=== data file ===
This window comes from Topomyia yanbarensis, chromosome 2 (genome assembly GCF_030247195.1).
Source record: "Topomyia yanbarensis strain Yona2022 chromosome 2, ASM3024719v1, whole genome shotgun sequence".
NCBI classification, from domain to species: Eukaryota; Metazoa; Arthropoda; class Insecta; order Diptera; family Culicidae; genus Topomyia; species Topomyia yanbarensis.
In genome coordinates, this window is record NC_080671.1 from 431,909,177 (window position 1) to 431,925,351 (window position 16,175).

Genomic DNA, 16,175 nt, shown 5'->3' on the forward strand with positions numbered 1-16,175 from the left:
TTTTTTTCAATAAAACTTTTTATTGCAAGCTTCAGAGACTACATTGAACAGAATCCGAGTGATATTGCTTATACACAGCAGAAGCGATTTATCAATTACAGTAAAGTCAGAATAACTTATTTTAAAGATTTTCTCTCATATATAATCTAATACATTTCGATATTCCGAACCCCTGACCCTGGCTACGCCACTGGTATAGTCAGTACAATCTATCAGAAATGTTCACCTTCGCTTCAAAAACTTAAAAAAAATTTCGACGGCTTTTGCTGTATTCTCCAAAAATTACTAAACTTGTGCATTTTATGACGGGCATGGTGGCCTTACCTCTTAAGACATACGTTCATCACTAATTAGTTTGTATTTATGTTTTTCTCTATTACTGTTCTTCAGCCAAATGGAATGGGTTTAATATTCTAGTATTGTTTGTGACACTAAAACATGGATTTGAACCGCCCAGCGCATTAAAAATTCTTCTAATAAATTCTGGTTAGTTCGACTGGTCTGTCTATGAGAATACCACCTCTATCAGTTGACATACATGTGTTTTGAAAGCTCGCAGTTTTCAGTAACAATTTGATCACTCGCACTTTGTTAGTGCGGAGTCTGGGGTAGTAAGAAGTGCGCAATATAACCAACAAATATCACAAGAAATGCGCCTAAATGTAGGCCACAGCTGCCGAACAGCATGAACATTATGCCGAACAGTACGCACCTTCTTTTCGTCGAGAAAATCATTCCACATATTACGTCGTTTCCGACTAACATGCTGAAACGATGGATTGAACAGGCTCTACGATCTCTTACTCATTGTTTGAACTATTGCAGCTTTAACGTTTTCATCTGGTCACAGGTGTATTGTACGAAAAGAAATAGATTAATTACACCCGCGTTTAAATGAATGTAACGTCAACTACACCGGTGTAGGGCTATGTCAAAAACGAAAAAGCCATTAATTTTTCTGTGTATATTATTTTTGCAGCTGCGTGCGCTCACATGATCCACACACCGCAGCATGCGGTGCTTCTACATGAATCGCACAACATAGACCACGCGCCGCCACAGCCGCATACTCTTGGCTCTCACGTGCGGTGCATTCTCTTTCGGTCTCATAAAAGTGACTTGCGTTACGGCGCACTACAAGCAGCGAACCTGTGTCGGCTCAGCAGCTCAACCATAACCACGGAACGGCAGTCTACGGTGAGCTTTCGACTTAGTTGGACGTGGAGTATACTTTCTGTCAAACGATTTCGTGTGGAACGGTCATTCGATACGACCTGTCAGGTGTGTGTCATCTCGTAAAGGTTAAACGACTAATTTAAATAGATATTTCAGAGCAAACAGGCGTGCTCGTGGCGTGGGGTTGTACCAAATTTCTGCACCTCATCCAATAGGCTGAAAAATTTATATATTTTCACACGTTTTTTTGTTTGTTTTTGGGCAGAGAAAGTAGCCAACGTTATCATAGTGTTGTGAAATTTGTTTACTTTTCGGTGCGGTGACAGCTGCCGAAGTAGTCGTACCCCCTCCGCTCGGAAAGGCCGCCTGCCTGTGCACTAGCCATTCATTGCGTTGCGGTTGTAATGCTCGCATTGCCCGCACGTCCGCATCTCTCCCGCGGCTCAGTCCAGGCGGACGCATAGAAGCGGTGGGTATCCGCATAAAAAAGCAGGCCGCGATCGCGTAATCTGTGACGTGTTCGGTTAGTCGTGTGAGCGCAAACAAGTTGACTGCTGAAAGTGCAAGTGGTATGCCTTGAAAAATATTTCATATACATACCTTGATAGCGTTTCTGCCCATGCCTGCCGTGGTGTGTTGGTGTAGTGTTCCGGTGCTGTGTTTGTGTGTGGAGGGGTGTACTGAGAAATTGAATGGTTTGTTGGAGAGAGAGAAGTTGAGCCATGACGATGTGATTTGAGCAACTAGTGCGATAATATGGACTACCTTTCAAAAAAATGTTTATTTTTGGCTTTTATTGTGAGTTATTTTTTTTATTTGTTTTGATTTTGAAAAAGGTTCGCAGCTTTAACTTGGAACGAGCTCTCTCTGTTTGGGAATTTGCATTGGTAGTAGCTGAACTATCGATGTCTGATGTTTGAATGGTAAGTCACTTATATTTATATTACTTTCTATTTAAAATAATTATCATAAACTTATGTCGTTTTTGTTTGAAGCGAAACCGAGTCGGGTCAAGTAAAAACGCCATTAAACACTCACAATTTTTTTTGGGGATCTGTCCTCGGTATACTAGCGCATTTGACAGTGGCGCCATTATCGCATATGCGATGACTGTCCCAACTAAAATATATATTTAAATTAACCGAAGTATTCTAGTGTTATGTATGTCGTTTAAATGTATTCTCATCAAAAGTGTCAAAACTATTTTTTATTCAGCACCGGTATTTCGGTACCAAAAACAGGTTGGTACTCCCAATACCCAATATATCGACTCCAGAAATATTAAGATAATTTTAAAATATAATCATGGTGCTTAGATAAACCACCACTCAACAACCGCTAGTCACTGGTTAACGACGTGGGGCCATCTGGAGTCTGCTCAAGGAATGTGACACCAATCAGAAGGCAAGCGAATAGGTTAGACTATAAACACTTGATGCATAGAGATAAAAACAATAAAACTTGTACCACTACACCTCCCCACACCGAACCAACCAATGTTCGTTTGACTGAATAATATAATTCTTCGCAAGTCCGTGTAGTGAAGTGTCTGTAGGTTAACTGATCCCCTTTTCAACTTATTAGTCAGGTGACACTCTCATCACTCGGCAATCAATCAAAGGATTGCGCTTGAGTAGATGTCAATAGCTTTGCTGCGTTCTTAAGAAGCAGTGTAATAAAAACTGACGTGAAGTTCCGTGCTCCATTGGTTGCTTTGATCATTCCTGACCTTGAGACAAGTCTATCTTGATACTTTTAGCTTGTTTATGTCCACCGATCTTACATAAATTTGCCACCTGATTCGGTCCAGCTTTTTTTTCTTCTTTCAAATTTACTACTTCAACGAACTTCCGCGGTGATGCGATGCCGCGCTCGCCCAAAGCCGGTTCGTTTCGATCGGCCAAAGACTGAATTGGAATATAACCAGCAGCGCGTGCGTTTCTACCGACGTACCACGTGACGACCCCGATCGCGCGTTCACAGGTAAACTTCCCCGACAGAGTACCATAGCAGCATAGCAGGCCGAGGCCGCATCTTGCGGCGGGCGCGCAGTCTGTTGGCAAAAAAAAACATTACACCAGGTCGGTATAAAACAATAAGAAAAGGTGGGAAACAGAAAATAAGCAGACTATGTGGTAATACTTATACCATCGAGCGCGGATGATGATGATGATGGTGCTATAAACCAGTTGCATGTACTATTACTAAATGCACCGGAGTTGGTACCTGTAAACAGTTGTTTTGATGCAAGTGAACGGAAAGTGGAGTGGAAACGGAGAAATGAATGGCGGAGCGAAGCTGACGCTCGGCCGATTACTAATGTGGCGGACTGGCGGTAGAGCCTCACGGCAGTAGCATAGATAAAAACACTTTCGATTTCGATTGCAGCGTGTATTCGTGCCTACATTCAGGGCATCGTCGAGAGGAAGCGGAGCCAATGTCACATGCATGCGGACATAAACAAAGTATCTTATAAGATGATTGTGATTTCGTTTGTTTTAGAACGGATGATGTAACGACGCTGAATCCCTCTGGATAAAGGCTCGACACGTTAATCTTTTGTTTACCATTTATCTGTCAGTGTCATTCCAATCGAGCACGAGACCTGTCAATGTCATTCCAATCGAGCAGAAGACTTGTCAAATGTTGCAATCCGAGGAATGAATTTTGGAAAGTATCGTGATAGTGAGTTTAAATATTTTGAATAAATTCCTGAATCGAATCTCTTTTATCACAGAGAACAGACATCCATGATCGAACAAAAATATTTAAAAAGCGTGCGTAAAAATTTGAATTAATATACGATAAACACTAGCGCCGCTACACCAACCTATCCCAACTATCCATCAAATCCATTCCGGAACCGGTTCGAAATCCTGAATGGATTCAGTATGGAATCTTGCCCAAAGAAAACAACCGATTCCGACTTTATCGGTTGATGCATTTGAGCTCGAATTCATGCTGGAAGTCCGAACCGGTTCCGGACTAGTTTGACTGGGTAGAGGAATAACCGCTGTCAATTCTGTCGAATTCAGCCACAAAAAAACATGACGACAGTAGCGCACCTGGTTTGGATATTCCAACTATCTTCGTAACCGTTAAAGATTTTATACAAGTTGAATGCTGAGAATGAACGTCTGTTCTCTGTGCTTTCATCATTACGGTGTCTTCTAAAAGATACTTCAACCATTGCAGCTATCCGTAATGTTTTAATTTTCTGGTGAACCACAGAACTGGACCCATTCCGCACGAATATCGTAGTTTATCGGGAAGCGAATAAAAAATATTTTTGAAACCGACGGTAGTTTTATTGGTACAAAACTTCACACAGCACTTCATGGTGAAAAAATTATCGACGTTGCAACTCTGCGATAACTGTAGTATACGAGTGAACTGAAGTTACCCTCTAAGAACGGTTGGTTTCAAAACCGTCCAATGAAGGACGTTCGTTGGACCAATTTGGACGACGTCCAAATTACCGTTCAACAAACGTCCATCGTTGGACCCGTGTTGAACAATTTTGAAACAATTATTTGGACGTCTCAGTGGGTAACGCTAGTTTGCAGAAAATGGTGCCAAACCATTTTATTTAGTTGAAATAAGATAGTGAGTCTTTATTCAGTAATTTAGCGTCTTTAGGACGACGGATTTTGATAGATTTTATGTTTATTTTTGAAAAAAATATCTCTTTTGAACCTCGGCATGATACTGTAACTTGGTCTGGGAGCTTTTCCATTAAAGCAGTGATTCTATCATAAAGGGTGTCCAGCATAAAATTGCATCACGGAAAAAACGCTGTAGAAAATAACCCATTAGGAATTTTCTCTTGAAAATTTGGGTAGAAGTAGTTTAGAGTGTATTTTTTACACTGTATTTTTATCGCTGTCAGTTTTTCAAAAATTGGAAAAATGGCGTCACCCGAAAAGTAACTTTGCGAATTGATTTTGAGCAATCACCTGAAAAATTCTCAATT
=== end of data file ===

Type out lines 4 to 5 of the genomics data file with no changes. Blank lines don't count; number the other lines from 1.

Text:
In genome coordinates, this window is record NC_080671.1 from 431,909,177 (window position 1) to 431,925,351 (window position 16,175).

Genomic DNA, 16,175 nt, shown 5'->3' on the forward strand with positions numbered 1-16,175 from the left: